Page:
I saw the whiteout for the first time in my life on 2 March 2013, when I went to the ski site to borrow a gear for the first time in that year after coming to Hokkaido. The staff there told me not to ski as a blizzard should start within hours and better leave as soon as possible.
I could not imagine how serious it was, but they also told me that the bus would stop soon. The site was just an outskirt of the city center and I could walk back to the hotel within an hour, but I could not picture what was coming, hence I gave up skiing and went back.
Sooner or later, the wind got strong and the scenery became just white with a visibility of several meters, which started from the afternoon to the midnight. I watched it through a large glass window on a ground floor of the hotel that the snow blew in a side way, glittered by the city light. I could imagine this was much worse in the countryside without the light that there was no way to drive a car.
This whiteout occurs furiously where the temperature keeps below a frozen point all day long during the winter, which leaves a snow as it fell and it blows up in the strong wind. Especially in the southeast of Hokkaido, the strong south wind starts to blow around the start of March, even though the temperature is still kept below the frozen point. That was why I saw the whiteout on that day.
I have experienced a blizzard during a drive in the countryside where the snow on the ground was blown up, which deprived a visibility. There was no way to see anything even a car in front of me running a few meter away. When the whiteout started, the only option was to stop driving at all.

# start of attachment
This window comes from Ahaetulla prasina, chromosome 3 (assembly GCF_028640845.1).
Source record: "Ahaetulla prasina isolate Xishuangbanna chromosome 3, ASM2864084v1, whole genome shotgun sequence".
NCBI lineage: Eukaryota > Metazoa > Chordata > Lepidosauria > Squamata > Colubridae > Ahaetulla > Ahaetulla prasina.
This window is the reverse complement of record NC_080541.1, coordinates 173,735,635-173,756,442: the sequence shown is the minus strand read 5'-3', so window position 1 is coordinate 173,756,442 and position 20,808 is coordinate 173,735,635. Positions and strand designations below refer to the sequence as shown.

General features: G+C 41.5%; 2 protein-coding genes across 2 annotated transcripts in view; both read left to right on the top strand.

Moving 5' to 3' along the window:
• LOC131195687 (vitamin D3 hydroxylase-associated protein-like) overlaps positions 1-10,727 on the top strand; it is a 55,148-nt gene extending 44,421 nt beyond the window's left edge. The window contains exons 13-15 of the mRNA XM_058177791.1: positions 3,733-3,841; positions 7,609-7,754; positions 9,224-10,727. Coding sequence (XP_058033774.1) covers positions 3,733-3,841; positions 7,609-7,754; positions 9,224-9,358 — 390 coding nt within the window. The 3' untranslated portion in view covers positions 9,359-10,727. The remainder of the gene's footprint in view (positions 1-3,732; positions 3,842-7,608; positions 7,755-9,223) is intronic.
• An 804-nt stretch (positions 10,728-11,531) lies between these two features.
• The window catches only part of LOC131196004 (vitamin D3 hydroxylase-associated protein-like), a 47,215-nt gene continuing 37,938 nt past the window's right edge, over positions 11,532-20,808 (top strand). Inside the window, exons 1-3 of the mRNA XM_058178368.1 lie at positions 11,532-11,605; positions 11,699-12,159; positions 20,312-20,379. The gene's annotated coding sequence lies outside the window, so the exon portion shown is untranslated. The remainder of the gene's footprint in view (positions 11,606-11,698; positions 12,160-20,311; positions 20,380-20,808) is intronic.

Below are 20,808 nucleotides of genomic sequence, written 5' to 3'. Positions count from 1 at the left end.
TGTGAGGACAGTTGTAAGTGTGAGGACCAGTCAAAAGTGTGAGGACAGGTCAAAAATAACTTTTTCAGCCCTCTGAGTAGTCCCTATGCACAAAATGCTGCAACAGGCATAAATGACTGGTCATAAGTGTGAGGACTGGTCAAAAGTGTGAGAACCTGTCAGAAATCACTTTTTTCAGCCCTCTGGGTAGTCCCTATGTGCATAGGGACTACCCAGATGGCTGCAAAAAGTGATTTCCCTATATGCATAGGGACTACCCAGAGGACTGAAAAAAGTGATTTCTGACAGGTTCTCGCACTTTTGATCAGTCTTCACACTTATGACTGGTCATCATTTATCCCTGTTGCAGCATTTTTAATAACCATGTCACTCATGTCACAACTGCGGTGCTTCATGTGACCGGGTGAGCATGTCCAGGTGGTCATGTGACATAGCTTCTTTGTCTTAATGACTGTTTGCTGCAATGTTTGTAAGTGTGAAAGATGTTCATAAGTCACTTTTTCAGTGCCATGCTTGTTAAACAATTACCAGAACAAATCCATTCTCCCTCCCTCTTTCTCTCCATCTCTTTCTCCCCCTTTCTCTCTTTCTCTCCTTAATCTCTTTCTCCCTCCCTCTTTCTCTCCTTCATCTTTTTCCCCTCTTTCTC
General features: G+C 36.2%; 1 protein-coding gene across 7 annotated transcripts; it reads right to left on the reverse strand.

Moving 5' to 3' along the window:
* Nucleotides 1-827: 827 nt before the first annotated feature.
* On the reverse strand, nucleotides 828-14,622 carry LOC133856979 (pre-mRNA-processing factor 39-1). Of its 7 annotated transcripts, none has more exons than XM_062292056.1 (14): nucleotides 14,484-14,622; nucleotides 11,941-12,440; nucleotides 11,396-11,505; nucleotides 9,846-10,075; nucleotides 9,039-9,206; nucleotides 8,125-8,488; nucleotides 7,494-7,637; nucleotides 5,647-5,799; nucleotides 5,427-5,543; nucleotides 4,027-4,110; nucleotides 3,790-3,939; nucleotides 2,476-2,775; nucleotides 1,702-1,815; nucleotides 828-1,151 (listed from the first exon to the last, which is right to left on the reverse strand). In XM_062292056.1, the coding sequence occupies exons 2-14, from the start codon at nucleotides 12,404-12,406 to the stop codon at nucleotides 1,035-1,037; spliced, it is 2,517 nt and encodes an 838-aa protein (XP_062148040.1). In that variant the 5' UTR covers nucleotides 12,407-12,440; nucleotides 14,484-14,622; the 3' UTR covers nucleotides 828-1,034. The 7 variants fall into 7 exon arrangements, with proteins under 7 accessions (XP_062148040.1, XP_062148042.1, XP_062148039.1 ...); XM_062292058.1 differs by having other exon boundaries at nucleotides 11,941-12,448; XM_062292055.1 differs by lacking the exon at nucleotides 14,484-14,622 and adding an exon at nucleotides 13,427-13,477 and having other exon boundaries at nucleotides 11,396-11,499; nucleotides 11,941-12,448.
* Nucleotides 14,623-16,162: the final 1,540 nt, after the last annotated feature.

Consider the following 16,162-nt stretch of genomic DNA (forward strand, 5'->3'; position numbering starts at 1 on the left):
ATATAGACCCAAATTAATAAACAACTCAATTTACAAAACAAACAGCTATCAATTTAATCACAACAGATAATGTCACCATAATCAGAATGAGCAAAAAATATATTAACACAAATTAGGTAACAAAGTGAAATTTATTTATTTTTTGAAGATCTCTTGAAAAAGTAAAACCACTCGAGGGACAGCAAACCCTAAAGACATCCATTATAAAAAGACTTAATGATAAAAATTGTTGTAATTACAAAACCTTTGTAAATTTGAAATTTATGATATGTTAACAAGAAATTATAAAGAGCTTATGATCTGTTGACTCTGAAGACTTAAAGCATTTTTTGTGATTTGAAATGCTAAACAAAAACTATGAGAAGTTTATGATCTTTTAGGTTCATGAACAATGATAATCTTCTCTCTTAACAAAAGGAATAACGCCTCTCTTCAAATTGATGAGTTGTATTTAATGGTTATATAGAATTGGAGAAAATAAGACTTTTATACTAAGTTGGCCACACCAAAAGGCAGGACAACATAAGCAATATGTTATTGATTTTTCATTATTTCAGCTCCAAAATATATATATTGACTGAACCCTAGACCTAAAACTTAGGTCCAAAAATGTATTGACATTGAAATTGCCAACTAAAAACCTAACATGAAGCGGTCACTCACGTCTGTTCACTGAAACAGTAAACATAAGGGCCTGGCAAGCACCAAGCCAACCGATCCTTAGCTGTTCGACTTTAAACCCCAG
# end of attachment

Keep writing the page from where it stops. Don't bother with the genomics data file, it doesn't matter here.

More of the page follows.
That whiteout was the severest in a decade that there were several people died, though I actually doubted some of them were mobilized by the police.
They mobilized many children for their operation and it was likely the same on that day. When I went to the ski site, there were many kids in the cafeteria with fewer attendants, which might be normal as it was Saturday, I thought.
However, the snow became strong when I left the site till getting back to the hotel and it became impossible to drive sooner or later. I was an outsider not to know how serious it was, but all of the local people knew how dangerous it was and necessary to go back home until the whiteout started.
When stuck by it on the way back, they should stop a car to stay at the spot, though the muffler is buried by the snow, the exhaust gas leaks into the room. Therefore, they should cut the engine at some point of the time, but they need to cut a heating as well, which increases a probability to be frozen to death.
That is why there are many people died when the whiteout strikes. You can lower a risk when getting rid of the snow at the muffler, but if you are stuck in a bank of snow, you cannot open a door which might be ended up with the cold death or carbon monoxide intoxicated death to be found in the next morning.
I saw some of them highly likely hard to go back home on that day, some of those were also highly likely mobilized by the police. I had no clue how true I was, but the local people know its certainty.